FOXP4-AS1 FOXP4 TGCT Testicular germ cell tumors 0.894347 1.14E-55 
FOXP4-AS1 FOXP4 THCA Thyroid carcinoma 0.473497 
FOXP4-AS1 FOXP4 THYM Thymoma 0.535237 4.59E-10 
FOXP4-AS1 FOXP4 UCEC Uterine corpus endometrial carcinoma 0.282166 1.73E-11 
FOXP4-AS1 FOXP4 UCS Uterine carcinosarcoma 0.593096 2.41E-06 
FOXP4-AS1 FOXP4 UVM Uveal melanoma 0.306446 0.005879 

Discussion

eRNAs have attracted particular interest due to their potential roles in mediating enhancer functions and gene transcription associated with cancers [22]. The aim of the present study is to explore the eRNAs as prognostic related biomarker in OV. The results revealed that: (1) for the first time, FOXP4-AS1 was determined to be an eRNA with top positive correlation with its target gene FOXP4 among the prognosis-related eRNAs in OV. (2) FOXP4-AS1 may be an independent biomarker in OV patients‘ prognosis. (3) The prognostic significance of FOXP4-AS1 as well as the positive correlation with FOXP4 were further validated in an independent OV cohort. (4) The impact of FOXP4-AS1 on survival was presented in pan-cancer analysis.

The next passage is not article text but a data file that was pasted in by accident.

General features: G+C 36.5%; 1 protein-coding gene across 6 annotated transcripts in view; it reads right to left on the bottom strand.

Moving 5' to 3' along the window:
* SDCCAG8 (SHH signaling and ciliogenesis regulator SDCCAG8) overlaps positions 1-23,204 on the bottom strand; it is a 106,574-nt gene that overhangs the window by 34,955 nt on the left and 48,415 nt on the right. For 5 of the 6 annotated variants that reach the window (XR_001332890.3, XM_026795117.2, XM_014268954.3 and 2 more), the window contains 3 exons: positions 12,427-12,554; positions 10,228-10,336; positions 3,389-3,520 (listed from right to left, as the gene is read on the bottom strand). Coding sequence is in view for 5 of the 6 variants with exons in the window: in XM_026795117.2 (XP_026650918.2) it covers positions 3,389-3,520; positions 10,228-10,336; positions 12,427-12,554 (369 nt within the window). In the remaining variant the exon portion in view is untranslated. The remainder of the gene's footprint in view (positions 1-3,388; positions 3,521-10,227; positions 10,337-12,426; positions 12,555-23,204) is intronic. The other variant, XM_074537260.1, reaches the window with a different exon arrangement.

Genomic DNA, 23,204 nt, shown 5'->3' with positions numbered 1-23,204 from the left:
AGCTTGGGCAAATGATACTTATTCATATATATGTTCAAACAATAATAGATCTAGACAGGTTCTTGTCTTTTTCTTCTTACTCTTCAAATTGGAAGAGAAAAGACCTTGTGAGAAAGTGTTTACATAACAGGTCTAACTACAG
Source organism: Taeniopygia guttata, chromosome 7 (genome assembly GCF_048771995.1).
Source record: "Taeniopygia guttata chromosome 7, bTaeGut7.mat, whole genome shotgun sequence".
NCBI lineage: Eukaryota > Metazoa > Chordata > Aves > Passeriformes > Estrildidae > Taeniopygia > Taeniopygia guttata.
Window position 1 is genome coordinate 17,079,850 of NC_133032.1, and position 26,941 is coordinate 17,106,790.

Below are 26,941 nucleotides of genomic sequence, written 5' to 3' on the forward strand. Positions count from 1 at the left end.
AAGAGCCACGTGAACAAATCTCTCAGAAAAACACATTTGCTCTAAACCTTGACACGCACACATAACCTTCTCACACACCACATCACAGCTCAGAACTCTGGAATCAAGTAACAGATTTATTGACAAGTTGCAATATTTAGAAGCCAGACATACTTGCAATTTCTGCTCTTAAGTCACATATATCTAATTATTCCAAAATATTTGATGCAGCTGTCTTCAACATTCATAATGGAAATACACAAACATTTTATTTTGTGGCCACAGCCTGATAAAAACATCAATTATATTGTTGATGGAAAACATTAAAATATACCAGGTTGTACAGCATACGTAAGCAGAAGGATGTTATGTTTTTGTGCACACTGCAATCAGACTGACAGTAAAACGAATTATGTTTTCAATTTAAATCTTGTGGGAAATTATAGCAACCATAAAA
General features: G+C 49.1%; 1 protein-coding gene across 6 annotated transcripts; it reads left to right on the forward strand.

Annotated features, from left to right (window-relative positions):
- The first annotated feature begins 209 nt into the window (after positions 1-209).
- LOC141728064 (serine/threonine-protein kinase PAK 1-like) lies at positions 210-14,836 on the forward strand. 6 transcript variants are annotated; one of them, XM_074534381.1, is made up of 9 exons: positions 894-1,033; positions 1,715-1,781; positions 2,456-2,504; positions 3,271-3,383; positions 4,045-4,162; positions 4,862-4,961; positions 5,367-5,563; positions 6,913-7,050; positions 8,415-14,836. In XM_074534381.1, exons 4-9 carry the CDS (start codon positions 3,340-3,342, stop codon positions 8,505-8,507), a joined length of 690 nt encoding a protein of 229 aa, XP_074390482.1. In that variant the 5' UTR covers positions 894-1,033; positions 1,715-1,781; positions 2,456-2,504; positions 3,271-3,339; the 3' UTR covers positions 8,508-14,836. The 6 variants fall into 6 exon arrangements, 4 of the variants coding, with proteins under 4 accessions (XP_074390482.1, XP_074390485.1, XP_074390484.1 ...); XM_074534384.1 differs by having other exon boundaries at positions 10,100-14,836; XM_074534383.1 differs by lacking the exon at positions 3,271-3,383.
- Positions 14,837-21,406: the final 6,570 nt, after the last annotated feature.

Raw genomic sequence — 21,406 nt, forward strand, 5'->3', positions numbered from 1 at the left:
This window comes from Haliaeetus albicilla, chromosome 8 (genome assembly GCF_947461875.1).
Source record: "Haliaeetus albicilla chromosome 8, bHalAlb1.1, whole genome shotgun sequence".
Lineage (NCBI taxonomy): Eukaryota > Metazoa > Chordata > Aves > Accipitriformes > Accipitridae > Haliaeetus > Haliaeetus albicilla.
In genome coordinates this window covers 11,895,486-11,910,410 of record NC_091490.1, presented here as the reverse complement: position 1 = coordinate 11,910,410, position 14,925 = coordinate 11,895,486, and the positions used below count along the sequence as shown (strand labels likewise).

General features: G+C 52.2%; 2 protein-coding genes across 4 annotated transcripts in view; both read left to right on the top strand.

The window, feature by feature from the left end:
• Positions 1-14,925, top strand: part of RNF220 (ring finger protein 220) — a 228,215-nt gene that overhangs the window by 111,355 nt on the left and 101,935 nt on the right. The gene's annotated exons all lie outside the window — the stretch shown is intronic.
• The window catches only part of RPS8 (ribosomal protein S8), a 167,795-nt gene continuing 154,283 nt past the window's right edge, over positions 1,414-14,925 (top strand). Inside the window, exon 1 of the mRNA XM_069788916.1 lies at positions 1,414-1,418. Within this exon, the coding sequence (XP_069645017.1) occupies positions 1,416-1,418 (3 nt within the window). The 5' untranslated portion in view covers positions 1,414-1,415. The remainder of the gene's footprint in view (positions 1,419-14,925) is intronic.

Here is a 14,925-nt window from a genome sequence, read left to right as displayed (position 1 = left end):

To date, several models have been developed to show how eRNAs regulate the transcription of targeted genes. However, the mechanisms are quite different [23]. In addition to promoter–enhancer looping and histone modifications, eRNAs promote targets transcription through enhancing the binding of RNA Pol II or leasing negative regulator [22]. As shown in Figure 5A, eRNAs can independently recruit RNA Pol II to both enhancer and promoter loci. Once recruited, eRNAs interact with the NELF and P-TEFb complexes to regulate pause-release of RNA Pol II and promote enhancer and gene transcription [24]. However, compared with sense eRNAs, the mechanism of antisense eRNAs in regulation of target genes was kind of different. Pan et al. [25] found that antisense eRNA mediated mRNA through binding to DNMT1. Promoter–gene-ending interaction increases the specific antisense eRNA targeting gene-ending region. In the present study, FOXP4-AS1 was found to be top correlated with its predicted target FOXP4 in OV. Furthermore, the correlation was validated in an independent 42 OV patients. Similarly, Li et al. [26] reported that FOXP4-AS1 and FOXP4 were up-regulated in esophageal carcinoma samples and were positively correlated with each other based on bioinformatics prediction. Therefore, we speculated that the regulation of antisense eRNA in the predicted targets may be a possible mechanism of how FOXP4-AS1 contributes to FOXP4 transcription (Figure 5B). Our study presented the putative regulatory roles of eRNA FOXP4-AS1 on target gene FOXP4 in OV, nevertheless, further experiments are still necessary to confirm the underlying mechanism.